(2) (New Internet Computer) An earlier Linux-based computer from The New Internet Computer Company (NICC), Palo Alto, CA.
 Manufactured Intra-industry Trade, 1965-1990. Journal of Asian Economies 5:3, 335-48.

Deardorff, A. V. (1984) Testing Trade Theories and Predicting Trade Flows. In R. W. Jones and P. B. Kenen (eds.) Handbook of International Economics. Amsterdam, I.: Elsevier Science Publishers.

Fortune, J. N. (1971) Some Determinants of Trade in Finished Manufactures. Swedish Journal of Economics, 311-17.

Francois, J. F., and S. Kaplan (1996) Aggregate Demand Shills, Income Distribution, and the Linder Hypothesis. The Review of Economics and Statistics 78:2, 244-50.

Greytak, D., and R. McHugh (1977) Linder's Trade Thesis: An Empirical Examination. Southern Economic Journal 43:3, 1386-89.

Greytak, D., and U. Tuchinda (1990) The Composition of Consumption and Trade Intensities: An Alternative Test of the Linder Hypothesis. Weltwirtschaftliches-Archiv 126:1, 50-57.

Hanink, D. M. (1988) An Extended Linder Model of International Trade. Economic Geography 64:4, 322-34.

Hanink, D. M. (1990) Linder, Again. Weltwirtschaftliches-Archiv 126:2, 257-67.

Heckscher, E. F. (1950) The Effect of Foreign Trade on the Distribution of Income. In American Economic Association. H. S. Ellis and L. A. Metzler (eds.) Readings in the Theory of International Trade. Chapter 13. Philadelphia: Blakiston Publishers.

Hirsch, Z., and B. Lev (1973)Trade and Per Capita Income Differentials: A Test of the Burenstam-Linder Hypothesis. World Development 1:9, 11-17.

Hoftyzer, J. (1984) A Further Analysis of the Linder Trade Thesis. Quarterly Review of Economics and Business 24:2, 57-70.

Kennedy, T. E., and R. McHugh (1980) An Inter-temporal Test and Rejection of the Linder Hypothesis. Southern Economic Journal 46:3, 898-903.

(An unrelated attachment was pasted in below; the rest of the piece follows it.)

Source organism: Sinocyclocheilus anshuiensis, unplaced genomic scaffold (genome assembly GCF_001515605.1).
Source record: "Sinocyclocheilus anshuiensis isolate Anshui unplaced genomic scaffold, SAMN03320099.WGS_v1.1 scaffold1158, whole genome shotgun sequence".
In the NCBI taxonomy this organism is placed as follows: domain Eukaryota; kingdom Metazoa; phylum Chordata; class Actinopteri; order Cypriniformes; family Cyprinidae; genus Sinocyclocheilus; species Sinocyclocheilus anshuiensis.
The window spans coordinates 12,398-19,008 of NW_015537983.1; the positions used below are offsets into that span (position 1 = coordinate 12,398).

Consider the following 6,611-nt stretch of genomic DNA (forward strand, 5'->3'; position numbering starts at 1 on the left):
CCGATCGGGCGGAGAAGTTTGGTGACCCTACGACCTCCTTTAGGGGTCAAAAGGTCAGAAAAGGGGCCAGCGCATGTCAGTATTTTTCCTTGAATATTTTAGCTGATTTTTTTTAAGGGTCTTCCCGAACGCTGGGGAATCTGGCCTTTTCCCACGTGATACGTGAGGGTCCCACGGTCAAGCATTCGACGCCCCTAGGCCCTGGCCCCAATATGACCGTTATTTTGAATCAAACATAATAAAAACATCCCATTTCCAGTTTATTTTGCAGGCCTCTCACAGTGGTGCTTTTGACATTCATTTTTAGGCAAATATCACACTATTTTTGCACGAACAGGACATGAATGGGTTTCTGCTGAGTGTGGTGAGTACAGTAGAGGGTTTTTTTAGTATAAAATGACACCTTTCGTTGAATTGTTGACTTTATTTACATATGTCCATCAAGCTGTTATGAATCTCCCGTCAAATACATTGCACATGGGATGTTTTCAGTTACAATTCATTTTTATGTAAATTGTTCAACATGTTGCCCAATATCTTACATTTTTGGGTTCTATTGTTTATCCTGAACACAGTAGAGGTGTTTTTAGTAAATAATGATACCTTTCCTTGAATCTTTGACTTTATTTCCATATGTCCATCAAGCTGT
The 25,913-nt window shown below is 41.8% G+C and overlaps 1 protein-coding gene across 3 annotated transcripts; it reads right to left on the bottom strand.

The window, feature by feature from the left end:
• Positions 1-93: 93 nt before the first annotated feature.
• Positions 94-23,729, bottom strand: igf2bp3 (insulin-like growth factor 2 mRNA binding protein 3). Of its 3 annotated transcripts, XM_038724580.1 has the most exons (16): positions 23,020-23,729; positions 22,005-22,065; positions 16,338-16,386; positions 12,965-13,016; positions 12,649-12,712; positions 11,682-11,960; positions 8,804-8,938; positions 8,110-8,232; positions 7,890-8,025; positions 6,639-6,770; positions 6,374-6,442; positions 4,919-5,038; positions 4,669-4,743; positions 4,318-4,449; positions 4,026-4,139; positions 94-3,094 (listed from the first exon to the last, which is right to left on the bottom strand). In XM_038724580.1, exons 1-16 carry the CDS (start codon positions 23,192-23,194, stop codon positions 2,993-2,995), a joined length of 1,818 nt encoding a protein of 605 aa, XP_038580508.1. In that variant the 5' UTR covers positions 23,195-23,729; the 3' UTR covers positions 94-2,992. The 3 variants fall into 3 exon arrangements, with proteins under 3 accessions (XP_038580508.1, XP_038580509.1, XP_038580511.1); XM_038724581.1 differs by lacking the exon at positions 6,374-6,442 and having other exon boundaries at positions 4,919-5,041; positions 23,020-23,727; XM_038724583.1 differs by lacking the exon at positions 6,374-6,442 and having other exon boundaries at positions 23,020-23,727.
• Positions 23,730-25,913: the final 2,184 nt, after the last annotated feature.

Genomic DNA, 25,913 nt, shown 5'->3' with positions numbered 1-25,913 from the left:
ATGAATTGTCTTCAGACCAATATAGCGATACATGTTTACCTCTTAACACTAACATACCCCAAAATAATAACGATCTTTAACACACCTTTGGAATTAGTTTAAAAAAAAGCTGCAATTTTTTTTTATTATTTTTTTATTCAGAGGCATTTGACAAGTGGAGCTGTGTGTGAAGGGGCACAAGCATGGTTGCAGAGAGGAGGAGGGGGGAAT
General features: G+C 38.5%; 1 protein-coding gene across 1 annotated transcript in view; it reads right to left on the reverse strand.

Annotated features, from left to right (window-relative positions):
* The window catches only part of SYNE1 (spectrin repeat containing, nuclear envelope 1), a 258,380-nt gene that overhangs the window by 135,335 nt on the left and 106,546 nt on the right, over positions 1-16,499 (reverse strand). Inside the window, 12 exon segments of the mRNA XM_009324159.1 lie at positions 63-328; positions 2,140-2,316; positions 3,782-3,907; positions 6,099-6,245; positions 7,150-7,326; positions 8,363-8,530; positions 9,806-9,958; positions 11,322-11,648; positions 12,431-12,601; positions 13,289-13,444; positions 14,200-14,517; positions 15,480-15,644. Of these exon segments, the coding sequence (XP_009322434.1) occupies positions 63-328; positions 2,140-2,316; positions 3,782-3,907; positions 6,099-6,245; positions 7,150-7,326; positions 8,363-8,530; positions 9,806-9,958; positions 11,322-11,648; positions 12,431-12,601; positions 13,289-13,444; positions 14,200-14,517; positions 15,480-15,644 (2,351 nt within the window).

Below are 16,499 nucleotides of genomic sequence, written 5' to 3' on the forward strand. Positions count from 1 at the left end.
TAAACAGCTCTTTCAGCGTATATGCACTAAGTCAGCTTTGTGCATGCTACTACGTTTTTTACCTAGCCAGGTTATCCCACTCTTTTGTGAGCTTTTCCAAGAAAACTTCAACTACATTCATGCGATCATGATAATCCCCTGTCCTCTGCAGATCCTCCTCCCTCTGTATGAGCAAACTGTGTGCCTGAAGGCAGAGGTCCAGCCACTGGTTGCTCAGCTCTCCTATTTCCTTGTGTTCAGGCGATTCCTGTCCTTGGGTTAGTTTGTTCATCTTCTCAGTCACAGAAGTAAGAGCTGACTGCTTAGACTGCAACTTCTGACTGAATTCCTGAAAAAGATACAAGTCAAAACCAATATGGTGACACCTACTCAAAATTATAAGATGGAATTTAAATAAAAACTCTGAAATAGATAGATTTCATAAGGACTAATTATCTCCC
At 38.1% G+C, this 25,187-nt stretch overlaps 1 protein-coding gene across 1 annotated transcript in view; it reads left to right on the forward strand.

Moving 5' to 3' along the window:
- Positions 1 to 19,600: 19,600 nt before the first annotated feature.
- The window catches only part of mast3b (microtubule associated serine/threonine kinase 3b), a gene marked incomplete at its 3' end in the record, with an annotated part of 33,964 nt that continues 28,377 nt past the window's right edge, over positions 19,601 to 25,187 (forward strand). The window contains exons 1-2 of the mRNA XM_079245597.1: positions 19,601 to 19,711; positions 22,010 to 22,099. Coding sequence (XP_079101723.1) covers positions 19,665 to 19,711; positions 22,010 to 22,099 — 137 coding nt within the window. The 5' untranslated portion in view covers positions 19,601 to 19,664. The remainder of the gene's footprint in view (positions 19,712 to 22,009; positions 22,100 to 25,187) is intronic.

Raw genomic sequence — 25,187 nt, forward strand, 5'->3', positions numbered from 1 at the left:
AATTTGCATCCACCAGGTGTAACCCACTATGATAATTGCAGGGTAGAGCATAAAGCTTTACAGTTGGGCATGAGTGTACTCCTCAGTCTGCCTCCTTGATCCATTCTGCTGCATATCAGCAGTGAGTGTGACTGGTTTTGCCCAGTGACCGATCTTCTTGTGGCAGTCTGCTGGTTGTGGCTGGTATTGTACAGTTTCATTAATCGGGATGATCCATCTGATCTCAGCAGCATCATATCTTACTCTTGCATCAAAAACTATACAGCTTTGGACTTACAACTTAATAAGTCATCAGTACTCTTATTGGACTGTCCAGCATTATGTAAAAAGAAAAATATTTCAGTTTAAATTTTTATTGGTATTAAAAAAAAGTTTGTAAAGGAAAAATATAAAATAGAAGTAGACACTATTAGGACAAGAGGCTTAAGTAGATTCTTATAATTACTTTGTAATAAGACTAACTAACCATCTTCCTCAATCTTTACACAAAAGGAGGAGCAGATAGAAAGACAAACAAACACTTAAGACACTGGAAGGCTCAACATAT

Kennedy, T. E., and R. McHugh (1983) Taste Similarity and Trade Intensity: A Test of the Linder Hypothesis for U. S. Exports. Weltwirtschaftliches-Archiv 119:1, 84-96.

Kohlhagen, S. W. (1977) Income Distribution and 'Representative Demand' in International Trade Flows--An Empirical Test of Linder's Hypothesis. Southern Economic Journal 44:1, 167-72.

Leontief, W. W. (1953) Domestic Production and Foreign Trade: The American Capital Position Re-examined. In J. Bhagwati (ed.) International Trade: Selected Readings. England: Penguin Books Middlesex.

Linder, S. B. (1961) An Essay on Trade and Transformation. New York New York, state, United States
New York, Middle Atlantic state of the United States. It is bordered by Vermont, Massachusetts, Connecticut, and the Atlantic Ocean (E), New Jersey and Pennsylvania (S), Lakes Erie and Ontario and the Canadian province of
: Wiley and Sons.

Linnemann, H., and C. van Beers (1988) Measures of Export-import Similarity, and the Linder Hypothesis Once Again. Weltwirtschaftliches-Archiv 24:3, 445-57.

Ohlin, B. (1933) Interregional in·ter·re·gion·al  
adj.
Of, involving, or connecting two or more regions: interregional migration; interregional banking. 
 and International Trade. Cambridge: Harvard University Press The Harvard University Press is a publishing house, a division of Harvard University, that is highly respected in academic publishing. It was established on January 13, 1913. In 2005, it published 220 new titles. .

Qureshi, U. A., G. L. French, and J. W. Sailors (1980) Linder's Trade Thesis: A Further Examination. Southern Economic Journal 46, 933-36.

Sailors, J. W., U. A. Qureshi, and E. M. Cross (1973) Empirical Verification of Linder's Trade Thesis. Southern Economic Journal 40:2, 262-68.

Samuelson, P. A. (1949) International Factor-price Equalisation Once Again. Economic Journal 59:234, 181-97.

Thursby, J. G., and M. C. Thursby (1987) Bilateral Trade Flows, the Linder Hypothesis, and Exchange Risk. The Review of Economics and Statistics 69:3, 488-95.

Todaro, M. P. (1997) Economic Development (Sixth Edition). Reading, Massachusetts: Addison Wesley Publishing Company.

(1) Heckscher, E. F. (1950) The Effect of Foreign Trade on the Distribution of Income. In American Economic Association (Chapter No. 13).

(2) Ohlin, B. (1933) Interregional and International Trade. Cambridge: Harvard University Press.